The ride started on level ground. Soon the trail started dropping as we headed to the rocky gorge cut by the Rio Ascencio. Higher up, the hiking trail crossed the fast flowing, glacier feed stream. As I was trying to figure out where we could possibly cross this deep, boulder strewn stream, the gauchos and the guides turned the herd down a steep bank towards the water. At this point, with its automatic transmission engaged, my horse went down the steep bank moving across the two foot deep fast moving stream while picking its foot placements carefully to avoid the bigger boulders, and then climbing up the steep side of the bank. It was amazing how easily this whole process worked—all the horses knew the drill and all crossed the stream without balking despite the minimally qualified passengers having nominal control over the process.
On the other side of the river, when the climb up the valley began, Becky and I were glad the horses were doing the work as this part of the journey did not look like much fun on foot. During the climb, I overheard my horse, which was by then breathing heavily and working up a good lather, grumbling to another horse that she wishes she had me a subscription to NutriSystem for Christmas. I didn’t think that was so funny but who’s going to question the humor of an animal that evolved the immensely time saving ability to walk and poop at the same time.
The trail continued up the Valle Ascencio with steep drainage crossings and narrow, high exposure trail segments. There was no choice but to trust the horse on all of these. Eventually, with a final stream crossing, we reached Refugio Chileno. We dismounted the horses. This was as high as the horses would go. After regrouping, we headed the up the hill on foot with the guides.
Continuing along Rio Ascencio, the trail climbed gradually at first, giving us peek-a-boo views of the tops of the towers whenever the vegetation along the trail opened up. About 1 h 15 min or so into the hike, the path turned up steeply on the flank of a boulder-strewn, glacial moraine. Climbing this trail was work. Aside from the steep slope, there were many rock step sections, some of which required scrambling. We were exhausted near the top and definitely glad that the horse had done the work to get us the lower portion of the day’s journey.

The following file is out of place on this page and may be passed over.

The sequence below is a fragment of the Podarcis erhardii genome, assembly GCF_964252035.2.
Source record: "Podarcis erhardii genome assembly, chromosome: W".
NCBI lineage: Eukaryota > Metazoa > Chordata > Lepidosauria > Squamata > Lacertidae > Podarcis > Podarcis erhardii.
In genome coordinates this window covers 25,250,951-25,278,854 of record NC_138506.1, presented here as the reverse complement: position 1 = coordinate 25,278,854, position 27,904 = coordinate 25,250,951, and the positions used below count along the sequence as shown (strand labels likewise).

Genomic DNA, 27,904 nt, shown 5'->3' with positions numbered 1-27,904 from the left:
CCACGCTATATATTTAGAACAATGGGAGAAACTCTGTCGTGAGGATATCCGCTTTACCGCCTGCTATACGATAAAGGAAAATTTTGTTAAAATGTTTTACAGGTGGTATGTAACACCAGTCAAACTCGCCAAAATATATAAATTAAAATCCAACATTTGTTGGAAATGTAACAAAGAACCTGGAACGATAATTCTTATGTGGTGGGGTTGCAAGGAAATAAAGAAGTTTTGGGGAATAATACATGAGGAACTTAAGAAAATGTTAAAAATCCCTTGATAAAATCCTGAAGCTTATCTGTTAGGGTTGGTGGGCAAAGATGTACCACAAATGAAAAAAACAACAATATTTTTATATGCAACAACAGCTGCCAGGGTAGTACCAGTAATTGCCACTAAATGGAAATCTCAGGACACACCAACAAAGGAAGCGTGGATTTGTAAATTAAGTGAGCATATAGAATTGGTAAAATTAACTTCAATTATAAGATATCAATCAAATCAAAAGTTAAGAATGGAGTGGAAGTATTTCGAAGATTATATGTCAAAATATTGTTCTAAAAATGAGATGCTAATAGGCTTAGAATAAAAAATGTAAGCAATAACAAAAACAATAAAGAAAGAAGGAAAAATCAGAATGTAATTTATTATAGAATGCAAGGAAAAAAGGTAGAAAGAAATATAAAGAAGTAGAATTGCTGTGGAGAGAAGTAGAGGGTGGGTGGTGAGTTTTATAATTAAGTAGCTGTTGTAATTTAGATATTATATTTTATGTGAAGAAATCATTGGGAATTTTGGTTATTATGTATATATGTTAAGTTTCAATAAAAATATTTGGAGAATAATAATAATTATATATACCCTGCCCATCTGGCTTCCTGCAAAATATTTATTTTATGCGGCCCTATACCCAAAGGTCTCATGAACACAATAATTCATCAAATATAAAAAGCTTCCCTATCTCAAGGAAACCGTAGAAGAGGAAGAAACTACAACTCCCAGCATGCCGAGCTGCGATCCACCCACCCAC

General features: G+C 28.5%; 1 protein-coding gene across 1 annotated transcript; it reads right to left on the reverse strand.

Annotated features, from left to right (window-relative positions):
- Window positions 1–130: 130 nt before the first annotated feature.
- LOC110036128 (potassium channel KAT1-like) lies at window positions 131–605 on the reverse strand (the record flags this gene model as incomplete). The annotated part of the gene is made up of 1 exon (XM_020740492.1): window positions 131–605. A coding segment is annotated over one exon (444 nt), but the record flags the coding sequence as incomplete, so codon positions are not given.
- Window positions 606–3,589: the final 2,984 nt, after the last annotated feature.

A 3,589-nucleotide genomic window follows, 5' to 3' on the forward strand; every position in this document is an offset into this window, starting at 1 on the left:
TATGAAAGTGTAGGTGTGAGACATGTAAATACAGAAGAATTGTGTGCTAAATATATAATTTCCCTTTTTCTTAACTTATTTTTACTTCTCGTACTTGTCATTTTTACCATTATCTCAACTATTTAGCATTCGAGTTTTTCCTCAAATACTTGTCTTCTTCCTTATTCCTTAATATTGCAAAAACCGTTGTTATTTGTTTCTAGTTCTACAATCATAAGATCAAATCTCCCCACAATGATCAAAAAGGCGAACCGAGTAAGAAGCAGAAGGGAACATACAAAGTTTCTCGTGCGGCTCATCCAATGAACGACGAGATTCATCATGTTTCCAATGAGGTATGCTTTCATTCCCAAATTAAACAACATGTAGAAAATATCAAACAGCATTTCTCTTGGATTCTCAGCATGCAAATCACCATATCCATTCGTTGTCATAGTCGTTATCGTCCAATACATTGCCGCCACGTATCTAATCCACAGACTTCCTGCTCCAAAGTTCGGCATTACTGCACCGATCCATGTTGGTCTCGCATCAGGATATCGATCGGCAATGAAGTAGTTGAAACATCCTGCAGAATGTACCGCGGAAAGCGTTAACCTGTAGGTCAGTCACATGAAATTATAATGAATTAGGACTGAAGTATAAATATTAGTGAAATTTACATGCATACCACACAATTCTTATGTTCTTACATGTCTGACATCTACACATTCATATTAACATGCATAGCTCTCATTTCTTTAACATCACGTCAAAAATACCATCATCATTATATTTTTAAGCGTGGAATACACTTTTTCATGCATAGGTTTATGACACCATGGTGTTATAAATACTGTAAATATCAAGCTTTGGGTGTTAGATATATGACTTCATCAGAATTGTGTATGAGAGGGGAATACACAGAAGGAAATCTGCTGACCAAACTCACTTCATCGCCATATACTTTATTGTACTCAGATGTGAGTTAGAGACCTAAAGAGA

When it felt like our bodies could not go much further, we crested the moraine. In front of us was a full view of the torres or towers that rise as a mass of solid granite from the glacier fed lake at the base to the sunlight tips of the spires. There sure are a lot of kitchen counter tops locked up in those peaks! Below the peaks, the rock was carved with gently sculpted curves from years of glacier activity. Created by glaciers, the basin below the peaks was partially filled by a lake and felt like it was isolated from the elements, almost as if it was indoors. The feeling was a bit like being inside a grand Gothic cathedral. Well, at least until a jet-blast-strong Patagonian wind gust came whipping through the valley. That would be one hell of a draft in a cathedral.
The most amazing sight was the namesake granite torres. Rising near vertically from their bases, the intimidating feeling that comes from the size of the towers just cannot be conveyed in a picture or in words. You just have to be there to get the sense of scale.
An extended stay on the top of the moraine let us rest and eat the lunch provided by Las Torres. When it came time to leave, the group headed down the moraine, along the river, and back to Refugio Chileno at a rapid pace. At the horses, we mounted and retraced our path to the hosteria with the pace quickening as the horses neared their barn.
Off the horses, it was time for dinner and recuperation. At this point we were beginning to be suspicious that “Torres del Paine” really meant “Towers of Pain” and not “Blue Towers,” as we had been told. (“Paine” supposedly means “blue” in native’s people’s language.) Our backs and legs were aching from the horse ride, being “saddle sore” had acquired an all too personal context, and our knees were screaming from the hike. Therapy started with painkillers and Pisco Sours and finished with some ice packs. Becky, two zip lock bags in hand, asked for hielos or ice from the bartender. He knew immediately what the ice was for. It was a request that he received frequently.